DeKalb County Mayor Mike Foster, who is chairman of the UCDD, met with WJLE and the Smithville Review Friday morning. During the interview, Foster said he suspects there has been some "lavish" spending but can't comment in detail because of the investigation. "I do believe there has been some lavish spending but I'm on the committee that has been appointed to investigate this and until we have more details, I don't think we need to point the finger at anybody. That's one of the reasons some of my statements (to Channel 5) look kind of goofy because we were told immediately before doing the (TV) interview that we should not make any negative or even positive comments about anyone in particular or any behavior they might have had until the investigation is over. We've got two sets of accountants looking at it. The comptroller is looking at it and the attorneys are looking at it," said Foster.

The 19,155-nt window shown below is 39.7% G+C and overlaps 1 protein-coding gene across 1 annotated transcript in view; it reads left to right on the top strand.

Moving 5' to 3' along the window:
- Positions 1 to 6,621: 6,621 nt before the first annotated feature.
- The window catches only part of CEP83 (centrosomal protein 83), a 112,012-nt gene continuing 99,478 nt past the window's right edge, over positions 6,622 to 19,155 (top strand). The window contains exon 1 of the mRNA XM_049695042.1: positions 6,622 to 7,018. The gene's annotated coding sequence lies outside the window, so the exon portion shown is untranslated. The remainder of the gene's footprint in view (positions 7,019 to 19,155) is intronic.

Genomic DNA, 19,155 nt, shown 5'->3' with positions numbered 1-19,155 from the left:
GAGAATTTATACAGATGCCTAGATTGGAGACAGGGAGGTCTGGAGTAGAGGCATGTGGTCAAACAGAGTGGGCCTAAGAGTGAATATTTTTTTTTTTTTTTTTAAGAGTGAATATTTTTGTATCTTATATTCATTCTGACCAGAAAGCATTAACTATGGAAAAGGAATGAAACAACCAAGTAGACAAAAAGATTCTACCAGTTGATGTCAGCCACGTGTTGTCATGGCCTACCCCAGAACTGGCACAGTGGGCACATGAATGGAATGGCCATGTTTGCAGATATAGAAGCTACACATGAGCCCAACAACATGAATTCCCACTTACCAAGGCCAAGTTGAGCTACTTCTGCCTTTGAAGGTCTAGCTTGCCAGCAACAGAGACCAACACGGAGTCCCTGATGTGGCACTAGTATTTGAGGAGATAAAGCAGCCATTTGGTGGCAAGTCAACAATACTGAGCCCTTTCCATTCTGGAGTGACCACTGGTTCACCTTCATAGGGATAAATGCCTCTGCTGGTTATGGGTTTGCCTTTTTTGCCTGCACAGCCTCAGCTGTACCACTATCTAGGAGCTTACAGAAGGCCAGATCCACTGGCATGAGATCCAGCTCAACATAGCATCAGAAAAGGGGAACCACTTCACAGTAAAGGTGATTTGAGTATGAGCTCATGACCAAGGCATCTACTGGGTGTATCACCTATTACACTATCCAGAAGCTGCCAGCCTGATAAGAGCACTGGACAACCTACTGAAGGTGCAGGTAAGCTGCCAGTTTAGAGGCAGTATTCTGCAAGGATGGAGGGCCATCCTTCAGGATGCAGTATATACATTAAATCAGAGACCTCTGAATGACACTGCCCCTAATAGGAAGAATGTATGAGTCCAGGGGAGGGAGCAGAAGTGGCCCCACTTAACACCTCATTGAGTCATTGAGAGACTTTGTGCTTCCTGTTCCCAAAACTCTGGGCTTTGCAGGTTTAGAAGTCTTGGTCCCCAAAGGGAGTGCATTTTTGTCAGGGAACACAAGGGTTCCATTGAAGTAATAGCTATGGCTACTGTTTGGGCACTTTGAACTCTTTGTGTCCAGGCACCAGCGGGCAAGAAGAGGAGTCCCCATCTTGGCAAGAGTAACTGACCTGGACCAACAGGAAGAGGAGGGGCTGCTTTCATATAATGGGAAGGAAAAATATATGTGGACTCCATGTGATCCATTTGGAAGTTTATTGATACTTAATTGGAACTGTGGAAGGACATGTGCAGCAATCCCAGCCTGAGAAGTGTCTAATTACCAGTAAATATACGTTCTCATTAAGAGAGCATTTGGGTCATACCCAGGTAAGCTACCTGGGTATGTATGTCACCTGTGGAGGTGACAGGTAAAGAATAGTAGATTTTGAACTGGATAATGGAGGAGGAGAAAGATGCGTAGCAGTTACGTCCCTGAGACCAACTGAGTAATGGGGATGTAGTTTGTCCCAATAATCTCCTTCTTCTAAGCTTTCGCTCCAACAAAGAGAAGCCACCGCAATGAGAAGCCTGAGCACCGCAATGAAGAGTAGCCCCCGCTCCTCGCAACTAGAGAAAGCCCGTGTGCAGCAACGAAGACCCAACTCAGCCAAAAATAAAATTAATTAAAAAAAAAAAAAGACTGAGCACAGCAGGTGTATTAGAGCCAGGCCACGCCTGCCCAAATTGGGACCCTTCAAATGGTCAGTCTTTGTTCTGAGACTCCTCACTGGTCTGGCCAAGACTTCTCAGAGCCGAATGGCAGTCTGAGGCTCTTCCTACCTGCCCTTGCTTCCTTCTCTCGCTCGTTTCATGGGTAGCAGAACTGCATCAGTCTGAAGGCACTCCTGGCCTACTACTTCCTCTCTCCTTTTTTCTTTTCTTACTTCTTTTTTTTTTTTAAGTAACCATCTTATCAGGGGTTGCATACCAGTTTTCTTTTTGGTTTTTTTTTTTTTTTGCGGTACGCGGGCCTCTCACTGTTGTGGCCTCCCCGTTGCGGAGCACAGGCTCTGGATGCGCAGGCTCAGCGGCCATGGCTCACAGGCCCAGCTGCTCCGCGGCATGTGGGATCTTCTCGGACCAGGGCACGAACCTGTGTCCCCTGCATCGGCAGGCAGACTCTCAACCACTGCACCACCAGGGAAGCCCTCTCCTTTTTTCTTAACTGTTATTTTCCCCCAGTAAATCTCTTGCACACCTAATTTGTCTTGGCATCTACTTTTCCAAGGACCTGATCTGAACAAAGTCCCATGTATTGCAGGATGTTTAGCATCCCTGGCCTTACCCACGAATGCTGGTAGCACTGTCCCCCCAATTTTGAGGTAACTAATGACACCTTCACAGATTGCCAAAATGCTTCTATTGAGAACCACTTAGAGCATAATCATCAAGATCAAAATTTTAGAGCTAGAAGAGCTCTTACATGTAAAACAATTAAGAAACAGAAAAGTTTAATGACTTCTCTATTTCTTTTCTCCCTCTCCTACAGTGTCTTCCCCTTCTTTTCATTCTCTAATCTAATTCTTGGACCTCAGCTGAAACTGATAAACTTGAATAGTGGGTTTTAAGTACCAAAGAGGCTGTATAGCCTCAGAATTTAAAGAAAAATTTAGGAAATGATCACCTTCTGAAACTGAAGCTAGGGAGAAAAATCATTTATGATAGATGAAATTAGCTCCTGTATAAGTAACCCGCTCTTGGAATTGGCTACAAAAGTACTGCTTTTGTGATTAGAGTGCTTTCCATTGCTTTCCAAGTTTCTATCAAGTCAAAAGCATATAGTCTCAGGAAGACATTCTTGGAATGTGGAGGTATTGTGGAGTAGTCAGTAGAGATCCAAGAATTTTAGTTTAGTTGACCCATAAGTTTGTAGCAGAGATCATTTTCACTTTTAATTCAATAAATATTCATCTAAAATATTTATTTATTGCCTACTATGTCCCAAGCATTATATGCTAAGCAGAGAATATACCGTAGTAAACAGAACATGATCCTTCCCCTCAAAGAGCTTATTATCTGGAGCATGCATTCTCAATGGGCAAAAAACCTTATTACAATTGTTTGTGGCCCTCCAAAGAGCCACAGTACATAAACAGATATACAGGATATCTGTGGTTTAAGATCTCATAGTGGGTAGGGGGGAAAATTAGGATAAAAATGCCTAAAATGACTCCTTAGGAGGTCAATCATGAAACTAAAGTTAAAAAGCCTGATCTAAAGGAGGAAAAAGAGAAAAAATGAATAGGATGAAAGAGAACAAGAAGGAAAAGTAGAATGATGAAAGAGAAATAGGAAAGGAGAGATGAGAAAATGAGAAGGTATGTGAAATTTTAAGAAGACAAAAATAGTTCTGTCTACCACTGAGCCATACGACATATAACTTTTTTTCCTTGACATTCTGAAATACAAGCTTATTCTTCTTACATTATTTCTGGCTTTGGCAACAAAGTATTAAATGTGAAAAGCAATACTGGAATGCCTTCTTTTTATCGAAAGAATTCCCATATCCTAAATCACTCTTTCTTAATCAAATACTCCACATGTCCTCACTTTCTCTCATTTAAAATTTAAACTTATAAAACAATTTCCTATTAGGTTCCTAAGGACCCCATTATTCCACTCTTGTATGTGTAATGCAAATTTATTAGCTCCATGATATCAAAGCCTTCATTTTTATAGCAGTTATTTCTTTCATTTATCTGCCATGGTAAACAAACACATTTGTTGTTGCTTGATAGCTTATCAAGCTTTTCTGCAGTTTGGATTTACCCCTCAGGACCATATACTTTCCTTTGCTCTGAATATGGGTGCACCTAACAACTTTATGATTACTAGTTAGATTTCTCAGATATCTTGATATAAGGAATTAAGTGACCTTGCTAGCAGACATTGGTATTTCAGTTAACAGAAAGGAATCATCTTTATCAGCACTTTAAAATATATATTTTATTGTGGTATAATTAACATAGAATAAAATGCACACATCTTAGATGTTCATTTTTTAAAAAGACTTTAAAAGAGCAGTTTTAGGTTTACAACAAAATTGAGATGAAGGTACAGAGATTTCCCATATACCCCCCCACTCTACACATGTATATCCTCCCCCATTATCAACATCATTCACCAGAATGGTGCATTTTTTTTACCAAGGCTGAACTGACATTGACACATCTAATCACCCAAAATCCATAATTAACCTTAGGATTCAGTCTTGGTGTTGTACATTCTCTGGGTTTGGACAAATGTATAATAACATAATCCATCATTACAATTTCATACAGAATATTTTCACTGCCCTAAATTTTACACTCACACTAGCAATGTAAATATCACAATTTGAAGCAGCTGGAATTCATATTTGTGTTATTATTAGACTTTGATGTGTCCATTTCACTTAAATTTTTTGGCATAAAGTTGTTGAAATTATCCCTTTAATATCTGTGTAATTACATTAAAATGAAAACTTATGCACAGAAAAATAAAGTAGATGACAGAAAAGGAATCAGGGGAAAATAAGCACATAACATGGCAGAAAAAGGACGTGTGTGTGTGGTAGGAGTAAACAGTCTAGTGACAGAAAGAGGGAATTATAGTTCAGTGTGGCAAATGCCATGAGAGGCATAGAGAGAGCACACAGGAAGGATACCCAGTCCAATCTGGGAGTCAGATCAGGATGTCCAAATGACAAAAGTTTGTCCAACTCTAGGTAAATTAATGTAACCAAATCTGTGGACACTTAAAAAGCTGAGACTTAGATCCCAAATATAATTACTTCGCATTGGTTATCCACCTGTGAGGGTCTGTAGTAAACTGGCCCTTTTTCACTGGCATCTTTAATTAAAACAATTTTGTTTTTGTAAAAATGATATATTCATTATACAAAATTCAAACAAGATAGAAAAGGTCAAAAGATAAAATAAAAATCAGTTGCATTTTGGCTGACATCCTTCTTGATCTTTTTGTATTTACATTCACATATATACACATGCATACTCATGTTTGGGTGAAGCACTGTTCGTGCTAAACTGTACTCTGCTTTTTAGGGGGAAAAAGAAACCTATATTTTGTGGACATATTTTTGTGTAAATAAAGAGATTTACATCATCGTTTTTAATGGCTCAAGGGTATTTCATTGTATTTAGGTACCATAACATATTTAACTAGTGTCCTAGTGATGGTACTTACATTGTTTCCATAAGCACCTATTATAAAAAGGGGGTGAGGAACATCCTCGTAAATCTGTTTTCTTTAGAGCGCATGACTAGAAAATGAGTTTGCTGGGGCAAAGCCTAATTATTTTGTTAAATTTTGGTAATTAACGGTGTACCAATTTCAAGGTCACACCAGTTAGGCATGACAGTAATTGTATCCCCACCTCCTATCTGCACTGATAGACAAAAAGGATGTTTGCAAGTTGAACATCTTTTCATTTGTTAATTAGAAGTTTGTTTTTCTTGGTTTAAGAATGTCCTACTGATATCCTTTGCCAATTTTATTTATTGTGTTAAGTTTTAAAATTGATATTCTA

Although the Living the Dream project comes under the umbrella of UCDD, Foster said a separate board oversees the operation of it and he knew very little about it. " Living the Dream is a separate corporation, a 501C3 that was set up to build housing for elderly and disabled people," said Foster. " It was set up to be a group home for residents who have to be ambulatory. They couldn't be in a wheel chair (and live there). Sometime in the last couple of years LTD bought the house that a contractor had built and had lived in while he was building it. He later became disabled and died. The house then became vacant for a while. It was sold at auction and the LTD corporation purchased that existing home which was a pretty good sized, elegant looking house, but in reality is not very big on the ground floor especially. It's a very moderate sized house. But it had a big white fence around it and it had a barn built back behind it and it looks very luxurious. They were asking $700,000 for it but it brought around $370,000 to $390,000 at public auction. So the LTD corporation bought that house to use as a home similar to like the Fiddlers Manor that we have here in Smithville and some of those kinds of retirement homes. Then they were going to build on living quarters, about twenty rooms, behind it with a connecting atrium that connects them. The main house would be used as a common quarters where all the people who live there would come into that area to eat and do community type functions," said Foster.